Mitzvah Day

    Volunteers helped prepare food. (Photo provided by the Community Synagogue)

    On Sunday, May 1, Port Washington’s own Community Synagogue held another successful Mitzvah Day. The annual event was run by the synagogue’s clergy, administration, and over 250 volunteers, which aimed to help the community in various ways.
    In addition, over 20 nonprofit organizations helped throughout the day, guiding volunteers to projects, such as crayon recycling and cooking lasagnas. These organizations included the Gift of Life Bone Marrow Registry, the North Hempstead Animal Shelter, the Stepping Stone Preschool and many more. Finally, many holocaust survivors closed out the day, telling those present their stories, and passing on their knowledge and history to the youth.
    In the Jewish religion, a Mitzvah is a commandment to do a good deed or charitable service. The Torah has 613 commendable actions, ranging from visiting and helping the sick to donating money and items to those in need. Donations like these were one of the main focuses of Mitzvah Day.

    Nonprofits set up booths at the Community Synagogue. (Photo provided by the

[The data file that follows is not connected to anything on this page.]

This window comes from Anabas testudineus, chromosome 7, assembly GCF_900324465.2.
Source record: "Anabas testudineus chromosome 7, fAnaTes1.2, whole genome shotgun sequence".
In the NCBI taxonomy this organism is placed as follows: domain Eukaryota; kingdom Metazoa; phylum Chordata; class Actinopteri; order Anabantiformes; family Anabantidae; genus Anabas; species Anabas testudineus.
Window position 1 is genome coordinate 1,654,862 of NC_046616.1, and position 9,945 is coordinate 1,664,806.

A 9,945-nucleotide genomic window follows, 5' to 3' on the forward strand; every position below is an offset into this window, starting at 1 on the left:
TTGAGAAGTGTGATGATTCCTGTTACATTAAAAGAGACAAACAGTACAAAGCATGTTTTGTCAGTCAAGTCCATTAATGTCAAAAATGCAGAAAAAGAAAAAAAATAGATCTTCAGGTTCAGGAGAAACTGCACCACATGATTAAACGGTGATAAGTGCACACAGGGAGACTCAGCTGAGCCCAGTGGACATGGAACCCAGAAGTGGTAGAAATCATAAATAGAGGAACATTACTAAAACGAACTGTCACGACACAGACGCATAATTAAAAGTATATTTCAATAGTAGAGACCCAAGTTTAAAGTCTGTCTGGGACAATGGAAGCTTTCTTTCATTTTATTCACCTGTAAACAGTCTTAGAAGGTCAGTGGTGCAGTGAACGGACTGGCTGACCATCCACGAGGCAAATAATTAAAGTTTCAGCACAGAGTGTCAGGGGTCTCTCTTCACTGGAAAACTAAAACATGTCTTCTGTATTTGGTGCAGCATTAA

Community Synagogue)

    Collecting food was a great success; over 800 cans of food were donated to Israeli families in need, 300 snack bags filled with healthy food were brought to Our Lady of Fatima, 40 lasagnas were made for local EMT workers and the Littig House, and 40 challas were baked. Over a thousand pounds of cleaning supplies and food were donated to a local food pantry, $300 was collected for the WUPJ Ukrainian Relief fund, and 120 bags with feminine care products were provided to the Long Island Women’s Shelter.
    While the success of Mitzvah Day is in part due to the number of donations that occurred, the community’s enthusiasm is what makes Mitzvah day great. The 258 volunteers that assisted, with a wide range of ages, show how amazing Port Washington’s community truly is. Many children helped out throughout the day, displaying the willingness of youth in Port Washington to be mensches, a Yiddish word meaning a person of honor.